There is absolutely no concerns today in modern
hot composting processes when using any kind of newspapers. All
newspapers today use totally 100% biodegradable inks. mostly soy based
inks. Even some heavy metals in papers, is no big deal for composting
microbes. (NOTE: There are heavy metals in healthy carnivorous manures
like chicken poop!) Only the old organic books used to discourage
newspapers in composting. Also it is safe to use more shredded,
moistirized, cardboards in a hot pile, if you run out of browns. I only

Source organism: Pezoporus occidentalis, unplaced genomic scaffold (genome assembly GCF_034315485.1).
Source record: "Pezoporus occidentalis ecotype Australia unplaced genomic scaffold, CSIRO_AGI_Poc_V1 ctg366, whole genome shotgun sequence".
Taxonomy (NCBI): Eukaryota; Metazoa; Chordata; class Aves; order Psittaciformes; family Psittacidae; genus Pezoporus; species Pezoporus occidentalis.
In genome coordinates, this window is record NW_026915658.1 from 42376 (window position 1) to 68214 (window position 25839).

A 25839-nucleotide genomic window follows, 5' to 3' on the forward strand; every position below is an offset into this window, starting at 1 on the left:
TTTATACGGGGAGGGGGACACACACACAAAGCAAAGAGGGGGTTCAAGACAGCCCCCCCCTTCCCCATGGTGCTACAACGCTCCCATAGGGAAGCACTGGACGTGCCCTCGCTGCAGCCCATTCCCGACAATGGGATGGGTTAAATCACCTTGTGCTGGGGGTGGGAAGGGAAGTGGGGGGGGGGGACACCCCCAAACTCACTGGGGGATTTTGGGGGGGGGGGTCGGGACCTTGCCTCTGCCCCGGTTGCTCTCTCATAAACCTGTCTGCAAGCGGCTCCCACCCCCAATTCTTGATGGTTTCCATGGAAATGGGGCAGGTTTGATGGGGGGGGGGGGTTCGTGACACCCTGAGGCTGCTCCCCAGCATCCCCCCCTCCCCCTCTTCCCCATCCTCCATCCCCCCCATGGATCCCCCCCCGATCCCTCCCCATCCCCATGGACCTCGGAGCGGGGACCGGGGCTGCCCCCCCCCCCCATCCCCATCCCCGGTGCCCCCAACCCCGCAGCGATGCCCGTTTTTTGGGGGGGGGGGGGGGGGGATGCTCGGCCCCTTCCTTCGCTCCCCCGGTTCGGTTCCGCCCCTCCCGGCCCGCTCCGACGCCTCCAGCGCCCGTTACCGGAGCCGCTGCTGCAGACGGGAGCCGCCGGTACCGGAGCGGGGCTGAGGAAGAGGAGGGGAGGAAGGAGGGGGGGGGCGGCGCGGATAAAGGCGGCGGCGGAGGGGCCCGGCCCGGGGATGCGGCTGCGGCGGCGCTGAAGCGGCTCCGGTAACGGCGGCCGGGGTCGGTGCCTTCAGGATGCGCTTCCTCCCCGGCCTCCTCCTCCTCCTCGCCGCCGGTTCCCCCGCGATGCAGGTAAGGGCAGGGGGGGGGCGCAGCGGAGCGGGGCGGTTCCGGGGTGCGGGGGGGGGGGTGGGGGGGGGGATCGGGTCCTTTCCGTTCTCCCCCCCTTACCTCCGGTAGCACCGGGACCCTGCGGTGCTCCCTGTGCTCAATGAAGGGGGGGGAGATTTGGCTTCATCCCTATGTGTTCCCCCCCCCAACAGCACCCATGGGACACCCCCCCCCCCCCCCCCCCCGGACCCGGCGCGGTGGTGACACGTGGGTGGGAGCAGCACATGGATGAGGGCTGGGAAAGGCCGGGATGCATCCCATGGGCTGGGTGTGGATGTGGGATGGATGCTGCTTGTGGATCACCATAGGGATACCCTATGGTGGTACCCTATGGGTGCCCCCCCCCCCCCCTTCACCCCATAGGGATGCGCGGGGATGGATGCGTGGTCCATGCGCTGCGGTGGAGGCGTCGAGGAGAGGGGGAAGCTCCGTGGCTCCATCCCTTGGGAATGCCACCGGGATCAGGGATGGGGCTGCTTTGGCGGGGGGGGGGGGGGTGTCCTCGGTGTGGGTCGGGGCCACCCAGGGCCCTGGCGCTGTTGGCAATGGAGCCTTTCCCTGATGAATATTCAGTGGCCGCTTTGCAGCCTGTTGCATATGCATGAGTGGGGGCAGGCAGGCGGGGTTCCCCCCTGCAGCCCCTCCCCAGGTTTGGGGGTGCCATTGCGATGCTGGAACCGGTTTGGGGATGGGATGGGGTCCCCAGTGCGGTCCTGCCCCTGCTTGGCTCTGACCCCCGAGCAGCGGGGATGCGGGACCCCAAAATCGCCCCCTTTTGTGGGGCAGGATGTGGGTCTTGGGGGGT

use paper or 100% cotton rags in my piles, when I'm really low on
leaves or straw.
The main ingredients in paper products that aerobic microbes love
is of course the carbon. Many papers have decomposed cellulose in it.
The carbons, carbohydrates, starches, fats, and cellulose from "browns"
(high carbon sources) are all important in the manufacturing of humus
in the soil. The "greens" don't do this. The "greens" (high nitrogen
sources) normally supply the protein/ammonium nitrogen, aerobic
microbes, most plant nutrients, and the internal heating and
reproduction foods as the microbes digest, grow, and multiply in the